There are several symptoms a person with a cervical radiculopathy may experience. A person may experience sharp pain only in the neck or pain that radiates to the shoulder or even to the fingers. A person may also experience pins and needles that go down the arm. Certain aspects of the arm may become completely or partially numb. Muscle weakness can also be experienced as well. A person may complain of diminished grip strength and begin dropping things on a regular basis. A person with a cervical radiculopathy may also experience increased symptoms when extending or rotating the neck. This may make looking up or backing out of a driveway painful and difficult.
During an initial examination the physical therapist will first rule out any serious pathologies. After the therapist rules out all serious conditions the therapist will employ several interventions to reduce the patient’s symptoms. First the therapist will focus on strengthening the deep neck flexors. By strengthening this muscle group less pressure is place on the cervical spine and as a result less pressure is placed on the nerve root. This can also aid in reducing the amount of spinal instability. The therapist may also incorporate stretches that cause the opening of the nerve root to widen which can help relieve the patient’s symptoms. The therapist will also focus on exercises that strengthen the muscles around the shoulder blades which will aid in correcting the patient’s posture. Often a patient will present with rounded shoulders and a forward head posture which increases the strain on the cervical spine and the nerve root.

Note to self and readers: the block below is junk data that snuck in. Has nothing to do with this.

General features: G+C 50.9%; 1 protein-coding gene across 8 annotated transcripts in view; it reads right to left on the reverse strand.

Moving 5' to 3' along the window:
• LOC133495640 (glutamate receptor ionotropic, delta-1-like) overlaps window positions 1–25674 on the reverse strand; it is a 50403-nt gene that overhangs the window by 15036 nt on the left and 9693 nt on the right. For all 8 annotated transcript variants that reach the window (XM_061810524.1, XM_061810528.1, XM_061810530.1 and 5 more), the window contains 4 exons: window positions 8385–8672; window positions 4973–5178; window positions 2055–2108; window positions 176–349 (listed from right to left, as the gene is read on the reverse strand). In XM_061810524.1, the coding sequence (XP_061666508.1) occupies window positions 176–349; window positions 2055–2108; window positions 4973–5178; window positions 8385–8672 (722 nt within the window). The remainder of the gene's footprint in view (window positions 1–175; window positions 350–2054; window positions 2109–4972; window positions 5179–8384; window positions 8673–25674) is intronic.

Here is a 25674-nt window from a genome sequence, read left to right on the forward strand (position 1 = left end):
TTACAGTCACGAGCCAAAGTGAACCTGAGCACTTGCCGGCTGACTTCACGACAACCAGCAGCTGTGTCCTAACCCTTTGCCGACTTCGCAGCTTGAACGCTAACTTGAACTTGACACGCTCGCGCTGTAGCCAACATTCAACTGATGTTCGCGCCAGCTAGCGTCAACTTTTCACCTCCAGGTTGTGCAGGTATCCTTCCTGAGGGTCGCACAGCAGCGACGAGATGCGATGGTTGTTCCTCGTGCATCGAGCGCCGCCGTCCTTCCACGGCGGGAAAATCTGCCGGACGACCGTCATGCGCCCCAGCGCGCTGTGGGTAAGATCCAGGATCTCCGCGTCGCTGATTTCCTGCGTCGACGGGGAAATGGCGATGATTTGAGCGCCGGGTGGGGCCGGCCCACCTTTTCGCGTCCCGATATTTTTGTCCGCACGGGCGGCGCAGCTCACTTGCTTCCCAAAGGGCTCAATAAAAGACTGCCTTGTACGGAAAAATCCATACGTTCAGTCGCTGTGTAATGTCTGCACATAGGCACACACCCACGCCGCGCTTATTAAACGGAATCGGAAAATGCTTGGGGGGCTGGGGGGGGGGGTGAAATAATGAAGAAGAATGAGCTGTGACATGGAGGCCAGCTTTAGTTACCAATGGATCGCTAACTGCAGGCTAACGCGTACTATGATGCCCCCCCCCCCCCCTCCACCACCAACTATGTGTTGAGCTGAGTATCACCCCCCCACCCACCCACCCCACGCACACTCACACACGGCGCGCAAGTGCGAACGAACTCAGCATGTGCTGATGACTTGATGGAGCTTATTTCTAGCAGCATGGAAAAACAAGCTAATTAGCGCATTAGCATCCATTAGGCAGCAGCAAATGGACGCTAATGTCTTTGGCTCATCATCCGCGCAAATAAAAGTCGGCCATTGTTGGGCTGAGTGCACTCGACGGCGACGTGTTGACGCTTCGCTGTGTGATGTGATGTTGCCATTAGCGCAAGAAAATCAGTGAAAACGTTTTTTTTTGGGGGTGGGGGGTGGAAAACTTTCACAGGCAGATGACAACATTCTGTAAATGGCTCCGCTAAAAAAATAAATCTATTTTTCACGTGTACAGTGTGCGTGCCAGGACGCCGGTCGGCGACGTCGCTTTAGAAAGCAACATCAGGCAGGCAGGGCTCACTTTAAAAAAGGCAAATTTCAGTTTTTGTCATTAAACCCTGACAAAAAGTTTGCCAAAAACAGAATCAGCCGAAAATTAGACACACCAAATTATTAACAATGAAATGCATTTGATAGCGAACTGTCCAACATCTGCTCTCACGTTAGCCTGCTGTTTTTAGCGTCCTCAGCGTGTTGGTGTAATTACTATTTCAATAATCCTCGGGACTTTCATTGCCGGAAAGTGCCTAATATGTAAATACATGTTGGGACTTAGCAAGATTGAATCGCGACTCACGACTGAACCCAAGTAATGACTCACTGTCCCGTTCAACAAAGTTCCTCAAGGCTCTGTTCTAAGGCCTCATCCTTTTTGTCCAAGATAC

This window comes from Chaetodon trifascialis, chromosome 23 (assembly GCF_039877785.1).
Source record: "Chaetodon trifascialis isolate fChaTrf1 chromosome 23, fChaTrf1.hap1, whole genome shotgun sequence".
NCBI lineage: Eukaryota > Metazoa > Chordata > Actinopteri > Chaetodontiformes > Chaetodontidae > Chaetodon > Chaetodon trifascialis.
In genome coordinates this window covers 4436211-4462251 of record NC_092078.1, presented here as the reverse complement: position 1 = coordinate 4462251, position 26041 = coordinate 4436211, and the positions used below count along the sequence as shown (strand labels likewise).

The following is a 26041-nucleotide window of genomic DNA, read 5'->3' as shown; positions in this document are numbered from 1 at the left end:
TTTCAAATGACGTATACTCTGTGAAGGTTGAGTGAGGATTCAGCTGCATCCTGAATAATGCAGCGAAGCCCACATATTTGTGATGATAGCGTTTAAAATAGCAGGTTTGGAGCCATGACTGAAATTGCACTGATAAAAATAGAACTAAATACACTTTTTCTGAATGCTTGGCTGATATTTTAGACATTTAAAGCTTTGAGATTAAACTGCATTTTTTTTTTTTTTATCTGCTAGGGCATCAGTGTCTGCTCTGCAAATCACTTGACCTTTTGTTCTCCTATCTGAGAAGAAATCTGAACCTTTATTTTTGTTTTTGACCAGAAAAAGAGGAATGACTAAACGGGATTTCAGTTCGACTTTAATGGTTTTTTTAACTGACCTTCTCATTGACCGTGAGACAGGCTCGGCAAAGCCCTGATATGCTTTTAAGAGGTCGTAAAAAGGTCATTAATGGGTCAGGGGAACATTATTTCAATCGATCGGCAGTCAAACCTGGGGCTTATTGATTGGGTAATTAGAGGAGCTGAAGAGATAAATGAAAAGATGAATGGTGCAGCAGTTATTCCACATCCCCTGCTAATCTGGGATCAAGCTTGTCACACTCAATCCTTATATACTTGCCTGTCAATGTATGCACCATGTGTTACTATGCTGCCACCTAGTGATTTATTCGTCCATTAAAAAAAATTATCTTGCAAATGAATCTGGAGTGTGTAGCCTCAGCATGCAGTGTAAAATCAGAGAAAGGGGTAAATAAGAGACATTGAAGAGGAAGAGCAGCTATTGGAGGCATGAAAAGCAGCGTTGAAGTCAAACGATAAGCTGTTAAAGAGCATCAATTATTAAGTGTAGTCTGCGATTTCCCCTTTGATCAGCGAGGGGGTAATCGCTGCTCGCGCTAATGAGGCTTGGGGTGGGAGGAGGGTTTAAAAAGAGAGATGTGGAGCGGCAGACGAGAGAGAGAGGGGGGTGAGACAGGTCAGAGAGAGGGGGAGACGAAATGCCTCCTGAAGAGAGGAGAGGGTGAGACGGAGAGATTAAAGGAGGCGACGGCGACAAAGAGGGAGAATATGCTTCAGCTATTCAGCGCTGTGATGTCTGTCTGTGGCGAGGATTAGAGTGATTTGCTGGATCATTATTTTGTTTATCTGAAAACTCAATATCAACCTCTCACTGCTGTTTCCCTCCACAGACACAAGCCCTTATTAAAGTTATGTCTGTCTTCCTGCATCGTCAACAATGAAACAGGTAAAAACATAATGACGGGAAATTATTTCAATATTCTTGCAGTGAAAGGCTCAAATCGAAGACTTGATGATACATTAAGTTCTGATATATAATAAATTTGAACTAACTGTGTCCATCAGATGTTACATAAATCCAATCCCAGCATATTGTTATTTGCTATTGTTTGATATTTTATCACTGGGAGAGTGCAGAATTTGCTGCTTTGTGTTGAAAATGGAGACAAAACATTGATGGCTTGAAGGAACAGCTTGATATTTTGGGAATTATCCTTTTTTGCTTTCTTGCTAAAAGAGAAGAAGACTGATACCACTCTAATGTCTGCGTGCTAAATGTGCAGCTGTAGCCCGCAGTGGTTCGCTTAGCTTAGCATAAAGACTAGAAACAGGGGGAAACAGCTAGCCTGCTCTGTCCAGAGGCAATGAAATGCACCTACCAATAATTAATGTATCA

The therapist will also utilize manual techniques such as traction. Traction helps distract the vertebra in the cervical spine which reduces the pressure on the nerve root and decrease’s the patient symptoms. Patients with cervical radiculopathies will usually present with muscle guarding throughout the neck and shoulder region as well. Muscle guarding can also cause the nerve to be entrapped which can increase the amount of pressure that is placed on the nerve and can contribute to the patient’s symptoms. To counteract this, the therapist will perform hands on techniques that will reduce this built up tension and help alleviate the patient’s symptoms.
For people suffering with this condition the overall prognosis is quite positive. Most people do not require surgery and the majority of people who attempt conservative management experience an improvement in symptoms and report a higher quality of life.
Don’t let neck pain take control of your life; call Total Performance Physical Therapy for an evaluation today.